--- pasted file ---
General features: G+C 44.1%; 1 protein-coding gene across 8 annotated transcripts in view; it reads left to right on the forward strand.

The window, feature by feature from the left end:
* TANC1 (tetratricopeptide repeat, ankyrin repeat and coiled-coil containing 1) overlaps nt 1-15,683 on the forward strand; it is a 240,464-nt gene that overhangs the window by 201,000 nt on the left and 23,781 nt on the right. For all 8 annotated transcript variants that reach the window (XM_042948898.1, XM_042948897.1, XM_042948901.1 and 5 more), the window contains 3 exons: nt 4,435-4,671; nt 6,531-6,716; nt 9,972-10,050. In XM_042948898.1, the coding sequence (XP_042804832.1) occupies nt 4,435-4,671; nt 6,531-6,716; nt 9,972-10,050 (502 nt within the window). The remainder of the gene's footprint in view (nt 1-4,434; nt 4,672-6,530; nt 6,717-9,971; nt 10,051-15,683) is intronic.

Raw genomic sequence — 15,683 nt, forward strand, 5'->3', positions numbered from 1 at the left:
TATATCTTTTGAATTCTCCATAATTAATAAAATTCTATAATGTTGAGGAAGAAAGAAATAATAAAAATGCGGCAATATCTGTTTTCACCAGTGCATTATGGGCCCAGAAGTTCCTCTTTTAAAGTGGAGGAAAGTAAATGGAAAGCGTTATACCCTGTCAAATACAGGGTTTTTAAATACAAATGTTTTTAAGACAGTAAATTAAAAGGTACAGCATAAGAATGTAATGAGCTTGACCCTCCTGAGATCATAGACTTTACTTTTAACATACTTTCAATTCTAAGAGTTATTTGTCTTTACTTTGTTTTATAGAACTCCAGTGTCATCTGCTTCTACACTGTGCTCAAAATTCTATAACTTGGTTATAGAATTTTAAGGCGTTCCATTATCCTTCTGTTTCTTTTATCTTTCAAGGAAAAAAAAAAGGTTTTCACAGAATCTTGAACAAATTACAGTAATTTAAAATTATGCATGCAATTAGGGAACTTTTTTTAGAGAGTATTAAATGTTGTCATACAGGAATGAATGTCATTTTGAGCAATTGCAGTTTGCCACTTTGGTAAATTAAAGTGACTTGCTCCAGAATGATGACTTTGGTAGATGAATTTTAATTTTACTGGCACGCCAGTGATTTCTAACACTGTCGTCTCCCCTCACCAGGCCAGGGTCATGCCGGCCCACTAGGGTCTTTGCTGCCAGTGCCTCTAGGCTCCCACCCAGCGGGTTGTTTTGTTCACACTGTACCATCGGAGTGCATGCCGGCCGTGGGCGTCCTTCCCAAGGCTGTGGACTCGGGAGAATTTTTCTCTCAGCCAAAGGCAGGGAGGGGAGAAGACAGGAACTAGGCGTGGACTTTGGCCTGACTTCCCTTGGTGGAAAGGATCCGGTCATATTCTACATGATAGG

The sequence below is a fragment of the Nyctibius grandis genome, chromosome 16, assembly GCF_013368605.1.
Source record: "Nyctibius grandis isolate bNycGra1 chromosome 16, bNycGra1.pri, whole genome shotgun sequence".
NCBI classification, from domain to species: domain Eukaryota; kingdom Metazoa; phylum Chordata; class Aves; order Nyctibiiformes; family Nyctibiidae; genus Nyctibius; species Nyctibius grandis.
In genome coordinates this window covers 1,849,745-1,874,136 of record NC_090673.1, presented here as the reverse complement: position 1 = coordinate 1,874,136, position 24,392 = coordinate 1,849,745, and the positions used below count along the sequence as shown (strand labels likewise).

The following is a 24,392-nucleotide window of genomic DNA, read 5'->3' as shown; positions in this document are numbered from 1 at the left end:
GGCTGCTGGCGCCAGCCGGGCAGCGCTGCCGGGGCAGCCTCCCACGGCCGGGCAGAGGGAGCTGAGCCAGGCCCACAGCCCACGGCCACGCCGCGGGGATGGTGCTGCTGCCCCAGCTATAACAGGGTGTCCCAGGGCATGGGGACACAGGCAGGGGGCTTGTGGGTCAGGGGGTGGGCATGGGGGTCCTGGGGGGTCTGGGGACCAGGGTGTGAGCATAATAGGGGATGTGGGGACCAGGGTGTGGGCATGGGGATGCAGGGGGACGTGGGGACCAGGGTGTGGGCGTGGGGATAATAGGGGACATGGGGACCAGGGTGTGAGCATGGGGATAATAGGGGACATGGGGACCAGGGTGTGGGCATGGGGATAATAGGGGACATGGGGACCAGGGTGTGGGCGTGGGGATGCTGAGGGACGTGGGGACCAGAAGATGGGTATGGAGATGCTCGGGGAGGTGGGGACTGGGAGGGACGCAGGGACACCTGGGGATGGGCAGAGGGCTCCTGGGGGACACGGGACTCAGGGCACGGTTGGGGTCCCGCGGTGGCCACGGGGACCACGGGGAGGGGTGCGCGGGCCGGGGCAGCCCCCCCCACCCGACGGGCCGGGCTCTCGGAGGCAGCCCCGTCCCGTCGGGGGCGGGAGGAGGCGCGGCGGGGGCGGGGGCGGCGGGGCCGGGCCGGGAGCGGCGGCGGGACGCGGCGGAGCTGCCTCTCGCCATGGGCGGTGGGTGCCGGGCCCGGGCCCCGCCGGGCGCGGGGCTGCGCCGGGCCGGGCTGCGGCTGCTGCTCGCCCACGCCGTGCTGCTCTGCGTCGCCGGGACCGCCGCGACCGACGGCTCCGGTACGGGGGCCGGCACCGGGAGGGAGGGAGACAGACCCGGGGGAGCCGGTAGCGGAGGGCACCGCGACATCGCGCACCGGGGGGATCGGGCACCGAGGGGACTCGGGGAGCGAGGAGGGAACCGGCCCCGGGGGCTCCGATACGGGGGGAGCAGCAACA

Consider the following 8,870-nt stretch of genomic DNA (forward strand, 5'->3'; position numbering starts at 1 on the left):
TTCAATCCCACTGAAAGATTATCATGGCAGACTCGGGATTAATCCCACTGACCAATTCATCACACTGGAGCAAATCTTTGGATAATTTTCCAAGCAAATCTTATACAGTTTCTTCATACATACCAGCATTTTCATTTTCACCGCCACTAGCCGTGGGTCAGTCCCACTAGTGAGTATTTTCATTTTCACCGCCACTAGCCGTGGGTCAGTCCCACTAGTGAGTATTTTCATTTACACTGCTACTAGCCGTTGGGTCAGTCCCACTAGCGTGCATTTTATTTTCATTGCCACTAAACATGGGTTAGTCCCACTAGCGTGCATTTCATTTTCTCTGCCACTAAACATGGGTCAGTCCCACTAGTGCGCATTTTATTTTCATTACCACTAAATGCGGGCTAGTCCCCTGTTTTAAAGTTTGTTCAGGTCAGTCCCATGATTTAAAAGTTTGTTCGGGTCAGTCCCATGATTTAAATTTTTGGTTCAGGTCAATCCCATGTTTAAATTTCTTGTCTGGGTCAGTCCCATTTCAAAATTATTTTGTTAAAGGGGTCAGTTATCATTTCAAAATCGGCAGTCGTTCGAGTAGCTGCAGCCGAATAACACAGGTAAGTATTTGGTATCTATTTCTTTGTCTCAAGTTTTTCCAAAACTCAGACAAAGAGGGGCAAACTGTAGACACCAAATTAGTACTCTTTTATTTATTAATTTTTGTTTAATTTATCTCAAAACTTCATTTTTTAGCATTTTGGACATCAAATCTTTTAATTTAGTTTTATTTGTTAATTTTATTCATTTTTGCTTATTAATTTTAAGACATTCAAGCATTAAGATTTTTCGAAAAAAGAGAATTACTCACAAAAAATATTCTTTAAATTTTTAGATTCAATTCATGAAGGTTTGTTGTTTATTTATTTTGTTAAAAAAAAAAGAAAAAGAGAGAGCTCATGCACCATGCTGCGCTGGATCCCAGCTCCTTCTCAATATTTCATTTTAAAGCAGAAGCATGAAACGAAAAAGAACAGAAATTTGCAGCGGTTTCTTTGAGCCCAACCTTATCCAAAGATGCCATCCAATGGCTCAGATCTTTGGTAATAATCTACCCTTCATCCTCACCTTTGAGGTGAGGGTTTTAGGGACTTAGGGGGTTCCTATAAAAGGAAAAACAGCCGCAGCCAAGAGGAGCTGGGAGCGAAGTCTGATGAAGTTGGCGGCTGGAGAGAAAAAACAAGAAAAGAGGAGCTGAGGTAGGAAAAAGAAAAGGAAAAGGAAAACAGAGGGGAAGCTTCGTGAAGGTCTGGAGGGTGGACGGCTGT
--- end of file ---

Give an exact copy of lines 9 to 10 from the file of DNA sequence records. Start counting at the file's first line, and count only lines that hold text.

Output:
In genome coordinates this window covers 1,849,745-1,874,136 of record NC_090673.1, presented here as the reverse complement: position 1 = coordinate 1,874,136, position 24,392 = coordinate 1,849,745, and the positions used below count along the sequence as shown (strand labels likewise).

The following is a 24,392-nucleotide window of genomic DNA, read 5'->3' as shown; positions in this document are numbered from 1 at the left end: